On reaching the sea they stop feeding and so have to rely on stored energy alone. Their body undergoes dramatic changes: the eyes start to enlarge in size, the eye pigments change for optimal vision in dim, blue, clear, ocean light, and the sides of their bodies turn silvery, to create a counter-shading pattern to make them difficult to see by predators during their long open ocean migration.  This migration will take almost six months before they reach their breeding grounds, spawn and die.

Notes:

Eels are now an endangered species as their numbers have decreased alarmingly (some 90%)  during the past 20 years.  In fact, eel-ladders as well as fish-ladders are now being built in Somerset.

Freshwater eels are eaten in Europe, a traditional east London food is jellied eels, although their demand has significantly declined since World War II.  Fisherman consumed elvers as a cheap dish, but environmental changes have reduced eel populations. They are now considered a delicacy and are priced at up to £700 per kg in the U.K.  In Holland smoked eels are the delicacy. 

Eels were always to be found in ponds and the muddy bottom of a river.  It was quite a sport to hunt them using these gleaves.  You plunged it into the mud and if there was an eel there it was caught between the prongs.  I have seen a similar method used in Slipper Mill Pond after it had been emptied.  Almost a sack full of eels was captured this way and the precious cargo was sent to Billingsgate.


 EEL GLEAVES at a Spalding blacksmiths     photo copied from AIA Journal Winter 2009

When the glass-eels are migrating into the river they shelter near the river bank during the ebb tide to avoid being washed back downstream, and this is when they are more easily caught by elver fishermen.  I have seen them being fished with very fine nets in huge numbers on the shoreline of the River Severn.  They are delicious just fried.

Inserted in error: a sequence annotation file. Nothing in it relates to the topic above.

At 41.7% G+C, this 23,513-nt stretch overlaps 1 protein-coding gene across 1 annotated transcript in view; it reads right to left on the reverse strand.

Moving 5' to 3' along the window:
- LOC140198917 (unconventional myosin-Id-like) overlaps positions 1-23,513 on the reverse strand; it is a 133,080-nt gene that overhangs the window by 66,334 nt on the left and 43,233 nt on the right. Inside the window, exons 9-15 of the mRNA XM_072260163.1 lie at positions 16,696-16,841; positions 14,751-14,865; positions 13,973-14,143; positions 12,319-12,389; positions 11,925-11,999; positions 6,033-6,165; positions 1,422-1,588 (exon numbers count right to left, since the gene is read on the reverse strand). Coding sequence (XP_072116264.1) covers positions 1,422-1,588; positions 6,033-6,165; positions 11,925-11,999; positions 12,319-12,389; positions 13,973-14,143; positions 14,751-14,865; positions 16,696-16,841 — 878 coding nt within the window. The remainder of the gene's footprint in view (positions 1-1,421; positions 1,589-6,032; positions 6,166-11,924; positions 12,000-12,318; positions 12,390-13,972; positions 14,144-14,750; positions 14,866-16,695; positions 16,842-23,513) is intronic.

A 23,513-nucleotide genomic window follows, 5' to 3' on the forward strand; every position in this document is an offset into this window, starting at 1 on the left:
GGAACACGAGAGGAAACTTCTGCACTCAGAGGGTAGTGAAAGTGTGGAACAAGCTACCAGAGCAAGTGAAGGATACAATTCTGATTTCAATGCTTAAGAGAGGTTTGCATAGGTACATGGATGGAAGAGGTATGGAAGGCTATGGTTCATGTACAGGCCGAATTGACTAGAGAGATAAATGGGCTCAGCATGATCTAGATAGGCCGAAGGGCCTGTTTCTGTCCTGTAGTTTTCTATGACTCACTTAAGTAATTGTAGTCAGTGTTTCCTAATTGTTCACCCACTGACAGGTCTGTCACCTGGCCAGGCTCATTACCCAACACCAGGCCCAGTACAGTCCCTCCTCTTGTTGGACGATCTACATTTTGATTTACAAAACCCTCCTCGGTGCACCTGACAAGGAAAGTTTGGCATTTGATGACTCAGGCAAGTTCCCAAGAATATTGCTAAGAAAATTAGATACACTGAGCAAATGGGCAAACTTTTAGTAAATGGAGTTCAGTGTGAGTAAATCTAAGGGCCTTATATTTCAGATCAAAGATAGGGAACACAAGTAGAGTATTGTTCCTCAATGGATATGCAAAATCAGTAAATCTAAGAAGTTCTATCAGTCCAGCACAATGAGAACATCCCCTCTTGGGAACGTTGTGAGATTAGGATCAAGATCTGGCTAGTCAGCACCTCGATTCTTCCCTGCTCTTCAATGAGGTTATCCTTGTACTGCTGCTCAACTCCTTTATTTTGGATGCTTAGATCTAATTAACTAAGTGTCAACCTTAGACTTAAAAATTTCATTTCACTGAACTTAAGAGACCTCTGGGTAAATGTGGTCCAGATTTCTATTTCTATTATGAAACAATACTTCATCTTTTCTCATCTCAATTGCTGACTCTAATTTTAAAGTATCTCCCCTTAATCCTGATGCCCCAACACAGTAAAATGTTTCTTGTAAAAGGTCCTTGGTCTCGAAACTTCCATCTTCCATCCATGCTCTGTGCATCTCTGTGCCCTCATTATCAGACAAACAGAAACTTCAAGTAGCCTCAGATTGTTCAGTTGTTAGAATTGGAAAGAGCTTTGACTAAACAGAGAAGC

Eel blood is extremely toxic, causing muscular cramps, which can affect the heart.   Only 0.1ml/kg is enough to kill a small mammal such as a rabbit!   Eel blood is also toxic to humans and other mammals, but both cooking and the digestive process destroys the toxic protein.

Eels are an important staple food for many different species, including otter, bittern, cormorant and heron, but their blood is poisonous to some.  It is always interesting watching a cormorant trying to eat an eel –the eel wraps itself round the cormorant’s head and it is usual quite a while before the bird can swallow the eel – it can only swallow it head first!

The current rod caught record for a freshwater eel is believed by many to be the toughest to beat, standing at an amazing 11lb 2oz (5.046 kilos) captured in 1978 from Kingfisher Lake, near Ringwood in Hampshire.

The eel is an elongated fish which has evolved due to the dorsal and anal fins having fused with the caudal or tail fin, to form a single ribbon running along much of the length of the fish.

Eels were believed to have originated from the hairs of dead sailors.

For the technical –  Order – Anguilliformes.   Family - Anguillidae

            eels are catadromous -  living in fresh water but spawning in the sea.

Tony Yoward  Aug.2010